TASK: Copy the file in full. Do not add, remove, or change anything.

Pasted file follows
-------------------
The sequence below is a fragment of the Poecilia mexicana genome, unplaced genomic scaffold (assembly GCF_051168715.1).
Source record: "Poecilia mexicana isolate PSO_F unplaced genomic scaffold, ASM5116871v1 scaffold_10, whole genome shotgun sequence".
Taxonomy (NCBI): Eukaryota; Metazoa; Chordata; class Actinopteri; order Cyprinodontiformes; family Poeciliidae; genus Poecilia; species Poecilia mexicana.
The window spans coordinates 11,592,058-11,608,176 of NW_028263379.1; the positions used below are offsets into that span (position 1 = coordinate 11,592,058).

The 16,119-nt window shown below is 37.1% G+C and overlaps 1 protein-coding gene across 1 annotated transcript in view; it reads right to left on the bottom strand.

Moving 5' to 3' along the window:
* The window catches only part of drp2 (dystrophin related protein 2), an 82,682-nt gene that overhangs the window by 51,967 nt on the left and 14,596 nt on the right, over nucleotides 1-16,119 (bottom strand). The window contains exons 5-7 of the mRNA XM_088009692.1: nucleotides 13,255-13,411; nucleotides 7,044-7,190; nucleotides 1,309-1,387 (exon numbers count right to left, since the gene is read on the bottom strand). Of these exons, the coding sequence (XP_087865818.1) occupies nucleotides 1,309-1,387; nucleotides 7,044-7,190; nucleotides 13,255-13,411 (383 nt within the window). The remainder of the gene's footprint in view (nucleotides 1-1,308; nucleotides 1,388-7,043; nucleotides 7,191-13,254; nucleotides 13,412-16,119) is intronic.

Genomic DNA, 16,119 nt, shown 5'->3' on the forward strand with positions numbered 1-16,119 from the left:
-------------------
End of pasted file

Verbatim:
The sequence below is a fragment of the Poecilia mexicana genome, unplaced genomic scaffold (assembly GCF_051168715.1).
Source record: "Poecilia mexicana isolate PSO_F unplaced genomic scaffold, ASM5116871v1 scaffold_10, whole genome shotgun sequence".
Taxonomy (NCBI): Eukaryota; Metazoa; Chordata; class Actinopteri; order Cyprinodontiformes; family Poeciliidae; genus Poecilia; species Poecilia mexicana.
The window spans coordinates 11,592,058-11,608,176 of NW_028263379.1; the positions used below are offsets into that span (position 1 = coordinate 11,592,058).

The 16,119-nt window shown below is 37.1% G+C and overlaps 1 protein-coding gene across 1 annotated transcript in view; it reads right to left on the bottom strand.

Moving 5' to 3' along the window:
* The window catches only part of drp2 (dystrophin related protein 2), an 82,682-nt gene that overhangs the window by 51,967 nt on the left and 14,596 nt on the right, over nucleotides 1-16,119 (bottom strand). The window contains exons 5-7 of the mRNA XM_088009692.1: nucleotides 13,255-13,411; nucleotides 7,044-7,190; nucleotides 1,309-1,387 (exon numbers count right to left, since the gene is read on the bottom strand). Of these exons, the coding sequence (XP_087865818.1) occupies nucleotides 1,309-1,387; nucleotides 7,044-7,190; nucleotides 13,255-13,411 (383 nt within the window). The remainder of the gene's footprint in view (nucleotides 1-1,308; nucleotides 1,388-7,043; nucleotides 7,191-13,254; nucleotides 13,412-16,119) is intronic.

Genomic DNA, 16,119 nt, shown 5'->3' on the forward strand with positions numbered 1-16,119 from the left: